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Home Brew Forums > Home Brewing Beer > Recipes/Ingredients > Double IPA Recipe - Come in and leave your $0.02!
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Old 10-04-2013, 12:44 AM   #1
WDT
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Default Double IPA Recipe - Come in and leave your $0.02!

I'm in the process of tooling around with a recipe and wanted to get some feedback/suggestions.

Want to use Cascade and Centennials because I have a bunch of them. Would this be too much for a double IPA? With my efficiency (70-75%) i'd end up around 1.075. I can usually get 05 to attenuate around 80-85% which means an 8-8.5% beer.



This is for a 11 gallon batch.


Fermentables
20 lb American - Pale 2-Row
4 lb American - White Wheat
8 oz American - Carapils (Dextrine Malt)
1.5 lb Canadian - Honey Malt
2.5 lb Corn Sugar - Dextrose

Thinking of subbing the honey malt for crystal 20?????


Hops

3 oz Columbus - Boil 60 min

1 oz Centennial - Boil 15 min
1 oz Cascade - Boil 15 min

1 oz Centennial - Boil 10 min
1 oz Cascade - Boil 10 min

1 oz Centennial - Boil 5 min
1 oz Cascade - Boil 5 min

3 oz Cascade - Boil 0 min
3 oz Centennial - Boil 0 min

Hopstand for 20-30 min before chilling.


3 oz Centennial - Dry Hop 7 days
3 oz Cascade - Dry Hop 7 days

Safale 05 or WLP001

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Old 10-04-2013, 01:03 AM   #2
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I would lower the honey malt, or get rid of it personally. I think you'll find a pound and a half being to much. A double IPA should be a showcase of hops not malt. I would also double the dry hops and do two four day dry hops. I have been told the dry hops are better utilized this way. I don't know how but it seems to hold true for me. I would take the 15 minute addition and move it to 45 the 10 minutes to 30 and the 5 minute to flamout. just my .02 cents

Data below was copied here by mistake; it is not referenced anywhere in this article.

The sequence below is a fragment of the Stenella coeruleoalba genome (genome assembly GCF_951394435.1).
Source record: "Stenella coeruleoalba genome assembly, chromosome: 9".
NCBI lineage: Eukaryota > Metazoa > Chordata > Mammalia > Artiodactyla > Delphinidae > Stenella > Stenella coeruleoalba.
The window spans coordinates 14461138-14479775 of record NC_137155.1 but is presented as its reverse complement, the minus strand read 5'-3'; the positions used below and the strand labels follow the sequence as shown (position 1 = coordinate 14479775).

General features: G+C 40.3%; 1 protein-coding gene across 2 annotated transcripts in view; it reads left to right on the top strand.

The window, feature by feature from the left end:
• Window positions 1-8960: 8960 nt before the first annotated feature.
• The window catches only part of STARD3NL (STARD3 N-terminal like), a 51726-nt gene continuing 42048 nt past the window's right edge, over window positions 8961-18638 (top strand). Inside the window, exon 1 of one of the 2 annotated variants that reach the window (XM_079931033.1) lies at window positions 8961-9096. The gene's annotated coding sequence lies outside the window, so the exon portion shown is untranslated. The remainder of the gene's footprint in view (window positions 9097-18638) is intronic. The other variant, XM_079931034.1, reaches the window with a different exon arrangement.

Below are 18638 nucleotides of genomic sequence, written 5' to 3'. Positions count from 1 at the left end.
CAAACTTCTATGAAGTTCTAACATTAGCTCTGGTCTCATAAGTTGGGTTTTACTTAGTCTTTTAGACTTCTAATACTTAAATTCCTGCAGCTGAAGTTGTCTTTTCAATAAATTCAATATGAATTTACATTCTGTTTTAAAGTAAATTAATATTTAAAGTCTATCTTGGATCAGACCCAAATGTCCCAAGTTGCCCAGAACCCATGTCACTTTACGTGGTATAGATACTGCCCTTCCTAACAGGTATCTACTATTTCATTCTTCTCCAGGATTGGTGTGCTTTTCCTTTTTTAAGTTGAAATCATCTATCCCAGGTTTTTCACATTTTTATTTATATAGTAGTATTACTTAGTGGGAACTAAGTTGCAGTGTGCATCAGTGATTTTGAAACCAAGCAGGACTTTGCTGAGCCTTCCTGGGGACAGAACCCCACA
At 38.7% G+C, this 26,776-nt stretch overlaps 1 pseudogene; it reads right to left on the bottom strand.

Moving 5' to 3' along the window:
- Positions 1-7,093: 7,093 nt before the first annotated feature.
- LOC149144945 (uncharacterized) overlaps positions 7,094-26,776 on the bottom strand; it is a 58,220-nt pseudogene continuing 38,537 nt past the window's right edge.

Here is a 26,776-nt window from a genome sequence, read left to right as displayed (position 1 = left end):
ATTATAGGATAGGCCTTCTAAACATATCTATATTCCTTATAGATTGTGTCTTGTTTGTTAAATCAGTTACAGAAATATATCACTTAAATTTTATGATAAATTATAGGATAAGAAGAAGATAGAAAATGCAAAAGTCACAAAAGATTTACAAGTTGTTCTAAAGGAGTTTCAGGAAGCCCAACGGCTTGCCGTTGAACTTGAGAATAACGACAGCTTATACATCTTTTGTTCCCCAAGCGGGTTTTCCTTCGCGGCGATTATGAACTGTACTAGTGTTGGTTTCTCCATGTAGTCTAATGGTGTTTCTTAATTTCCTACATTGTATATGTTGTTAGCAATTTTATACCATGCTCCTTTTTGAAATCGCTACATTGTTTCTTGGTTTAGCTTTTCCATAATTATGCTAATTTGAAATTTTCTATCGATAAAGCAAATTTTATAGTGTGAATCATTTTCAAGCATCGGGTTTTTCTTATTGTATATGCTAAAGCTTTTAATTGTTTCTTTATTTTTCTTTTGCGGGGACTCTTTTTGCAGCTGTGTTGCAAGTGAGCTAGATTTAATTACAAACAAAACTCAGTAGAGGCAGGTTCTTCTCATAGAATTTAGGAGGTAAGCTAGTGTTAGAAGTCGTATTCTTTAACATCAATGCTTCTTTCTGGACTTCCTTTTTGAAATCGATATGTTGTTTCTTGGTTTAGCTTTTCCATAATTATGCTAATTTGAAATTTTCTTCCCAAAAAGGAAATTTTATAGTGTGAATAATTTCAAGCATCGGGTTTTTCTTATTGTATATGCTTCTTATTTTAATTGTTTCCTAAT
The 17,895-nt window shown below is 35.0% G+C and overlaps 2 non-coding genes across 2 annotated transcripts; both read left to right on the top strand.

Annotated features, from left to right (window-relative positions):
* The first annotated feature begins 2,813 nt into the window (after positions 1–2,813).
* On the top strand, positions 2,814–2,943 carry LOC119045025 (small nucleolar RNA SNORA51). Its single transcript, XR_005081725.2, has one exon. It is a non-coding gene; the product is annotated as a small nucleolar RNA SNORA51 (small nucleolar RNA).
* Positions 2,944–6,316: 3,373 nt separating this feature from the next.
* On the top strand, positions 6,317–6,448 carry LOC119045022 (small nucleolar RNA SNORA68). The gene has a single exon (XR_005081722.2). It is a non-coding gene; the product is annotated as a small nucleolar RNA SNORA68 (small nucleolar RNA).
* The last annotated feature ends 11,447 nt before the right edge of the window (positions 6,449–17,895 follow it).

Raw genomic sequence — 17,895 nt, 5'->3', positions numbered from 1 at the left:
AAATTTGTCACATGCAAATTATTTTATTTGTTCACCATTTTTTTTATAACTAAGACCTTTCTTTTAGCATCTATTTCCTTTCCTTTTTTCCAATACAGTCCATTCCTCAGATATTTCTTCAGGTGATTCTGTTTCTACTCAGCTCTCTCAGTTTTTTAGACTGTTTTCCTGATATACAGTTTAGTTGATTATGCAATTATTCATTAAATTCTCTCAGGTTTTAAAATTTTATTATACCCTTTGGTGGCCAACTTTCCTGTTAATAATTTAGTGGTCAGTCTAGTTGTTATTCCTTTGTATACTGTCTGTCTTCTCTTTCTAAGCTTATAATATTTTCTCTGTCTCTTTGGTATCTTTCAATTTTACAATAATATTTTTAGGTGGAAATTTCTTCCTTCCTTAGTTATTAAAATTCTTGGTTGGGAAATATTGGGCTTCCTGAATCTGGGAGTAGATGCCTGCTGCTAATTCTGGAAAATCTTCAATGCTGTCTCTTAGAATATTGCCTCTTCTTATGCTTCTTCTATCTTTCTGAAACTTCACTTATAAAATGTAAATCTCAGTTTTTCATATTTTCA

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Old 10-04-2013, 01:35 AM   #3
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If it were me i would do this

16 lb pale
1 lb wheat
1 lb munich
1 lb crystal 10L
1.5 lbs corn sugar

if fell the need to add honey malt use .25lb
and add a 30 min bittering addition and split your dry hop into two 4 days session
mash at 152/154

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Old 10-04-2013, 02:20 AM   #4
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Yeah, get rid of the honey malt. I would have 1lb of Crystal 40, myself. 1.5lbs would work also, though.

I like the hop schedule - I wouldn't change a thing. It will taste and smell great.

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Old 10-04-2013, 02:53 AM   #5
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I would also suggest getting rid of all the Honey Malt, and CaraPils. I'd mash low and long, maybe with an oz of C.T.Z in the mash or FWH. And lastly, I would not add any hops at 15,10,5 mins, save those 6oz for later. I'm a hop head, and even that sounds like overkill to me. Use some of those leftover hops, for a double dry hop.

Keep the flameout addition, But steep them for at least 30-45 mins around 160*F.

For Yeast, I like WLP007 for my IPAs. It ferments quicker, and cleans up faster. Meaning, I can drink it faster.

There's my 2 cents...

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Old 10-04-2013, 03:09 AM   #6